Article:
We’re down to the final day of our NY SOS 2011 Prospect Profiles.

One of the most intriguing story lines for me as the Draft unfolds is how teams will view Bruce Carter of North Carolina. Entering the 2010 college football season, Carter was viewed as a sure top-15 pick – possibly top-10. Unfortunately, Carter suffered a torn ACL in his left knee on November 20th against NC State, which required reconstruction surgery on December 14. Now, his projections vary depending upon who you ask. Before the injury, Carter was a tremendously gifted, athletic, play-making linebacker; the question that now lingers is whether or not that athleticism has been compromised as a result of the injury.

Scouting reports after the jump.

Bruce Carter
Senior, OLB
North Carolina
6-3, 235

Keep in mind that these reports are sort of skewed as a result of the injury.

Big Board Rankings
Drafttek – 83
Walter Footballl – 21st overall before the season started
Mocking The Draft – 5th-ranked OLB, 42nd overall

The Reports
National Football Post (5th-rated OLB, 62nd overall):

One of the more gifted athletes you’re going to see at the position. Possesses a long, athletic-looking frame and is at his best when asked to click and close and make plays in pursuit. Showcases great explosion once he locates the football and quickly is able to get from point A to point B. Exhibits impressive length and range when asked to break down and wrap up on contact. At times will overrun his man, but for the most part is able to wrap up and get the ball carrier to the ground. Possesses above-average natural anchor strength for a guy his size. However, he isn’t real violent into blocks. Doesn’t exhibit a real snap/pop from his lower half, isn’t a real impressive puncher and looks content to simply anchor instead of using his length — which he extends well — in order to shed and try to make a play off his frame.

Exhibits impressive fluidity and balance in his drop, cleanly getting out of his breaks and generating a burst for himself toward the football. Definitely has the ability to turn and run down the seam with NFL-caliber tight ends, as he’s consistently asked to line up over the slot in zone coverage, holding up pretty well vs. college receivers. However, the biggest knock on him is his inability to quickly react to the football. Isn’t real instinctive, doesn’t consistently trust what he sees and rarely gets an early jump on the pass. Puts himself in position to make plays on the football, but is slow to get his head around in the pass game and adjust to the throw.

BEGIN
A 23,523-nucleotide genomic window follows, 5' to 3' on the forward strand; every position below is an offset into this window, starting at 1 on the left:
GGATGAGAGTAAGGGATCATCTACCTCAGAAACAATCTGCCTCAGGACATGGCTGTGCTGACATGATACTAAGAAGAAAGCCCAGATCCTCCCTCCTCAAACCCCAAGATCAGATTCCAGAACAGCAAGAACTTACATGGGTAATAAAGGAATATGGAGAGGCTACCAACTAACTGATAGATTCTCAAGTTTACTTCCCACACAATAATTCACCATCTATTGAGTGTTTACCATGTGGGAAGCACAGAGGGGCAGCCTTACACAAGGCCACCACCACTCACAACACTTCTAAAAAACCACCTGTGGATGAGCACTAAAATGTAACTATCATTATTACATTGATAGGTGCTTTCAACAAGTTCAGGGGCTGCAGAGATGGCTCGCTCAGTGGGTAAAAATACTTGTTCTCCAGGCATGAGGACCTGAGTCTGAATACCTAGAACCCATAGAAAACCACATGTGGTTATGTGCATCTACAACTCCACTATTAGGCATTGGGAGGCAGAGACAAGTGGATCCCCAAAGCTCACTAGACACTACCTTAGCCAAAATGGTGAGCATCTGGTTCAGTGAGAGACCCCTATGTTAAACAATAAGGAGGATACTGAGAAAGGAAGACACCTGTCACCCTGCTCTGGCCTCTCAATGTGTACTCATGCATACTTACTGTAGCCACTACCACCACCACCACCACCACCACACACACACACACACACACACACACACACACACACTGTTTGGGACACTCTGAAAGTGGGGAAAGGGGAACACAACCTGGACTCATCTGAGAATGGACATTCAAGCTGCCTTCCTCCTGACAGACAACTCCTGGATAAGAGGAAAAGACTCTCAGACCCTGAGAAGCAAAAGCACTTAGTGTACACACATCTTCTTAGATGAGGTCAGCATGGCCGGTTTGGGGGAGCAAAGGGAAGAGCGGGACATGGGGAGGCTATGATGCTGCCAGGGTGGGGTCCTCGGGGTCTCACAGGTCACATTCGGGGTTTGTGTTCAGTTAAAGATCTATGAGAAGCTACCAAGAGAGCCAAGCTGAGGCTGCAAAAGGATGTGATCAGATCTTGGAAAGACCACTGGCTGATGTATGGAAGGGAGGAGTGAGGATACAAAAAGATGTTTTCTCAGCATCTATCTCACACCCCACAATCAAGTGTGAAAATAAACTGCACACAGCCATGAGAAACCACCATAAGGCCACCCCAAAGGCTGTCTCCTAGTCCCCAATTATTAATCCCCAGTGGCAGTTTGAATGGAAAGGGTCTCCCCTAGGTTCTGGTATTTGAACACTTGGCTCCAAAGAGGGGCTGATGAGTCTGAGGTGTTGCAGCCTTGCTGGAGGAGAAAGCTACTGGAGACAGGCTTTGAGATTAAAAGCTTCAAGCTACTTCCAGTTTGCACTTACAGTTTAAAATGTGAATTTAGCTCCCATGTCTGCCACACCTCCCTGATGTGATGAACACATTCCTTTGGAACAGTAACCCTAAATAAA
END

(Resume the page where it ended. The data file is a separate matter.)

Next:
However, has a real savvy for blocking kicks, is explosive, can cleanly change directions and does a great job dropping his pad level and accelerating after the football. Could have a real impact as a special teams guy early in the career.

Impression: A gifted athlete who has the makings of a starting weakside backer in the NFL. But I do have some questions about his instincts, which could end up holding him back from ever becoming a real impact player at the next level. However, tore his ACL toward the end of the year and is now a major medical risk.

Pro Football Weekly (2nd-rated OLB, 28th overall):

Positives: Passes the eye test and worked out like a phenom prior to injury. Rare athlete with an explosive, quick-twitch, short-area burst and natural knee bend. Outstanding balance and lateral agility. Functions in space. Adept at slipping and avoiding blocks. Ranges to the sideline to track down ballcarriers. Can run and hit and shows burst to close and finish. Drops effortlessly into zone coverage and has loose hips to shadow backs and tight ends. Has special-teams value and stood out in this area—seven career blocked kicks.

Negatives: Lacks bulk. Not stout or physical at the point of attack—plays too soft and too many tackles come down the field. Overruns some plays. Lassos too many tackles and can do a better job squaring up ballcarriers. Does not take on blocks with force or accelerate off them. Has to be schemed free as a blitzer. Has a finesse temperament and lacks killer instinct.—does not play violently. Inconsistent compete level and urgency—plays when he wants to. Lacks confidence and an innate feel for the game. Durability could be an issue.

Summary: Has very clear first-round talent but could slide out of the first round coming off knee surgery. Converted from safety and still covers like a defensive back and has special traits in coverage. Fly-to-the-ball, finesse, run-around ‘backer with exceptional physical tools who could be very productive as a 4-3 weakside linebacker where his range and athletic ability would play best.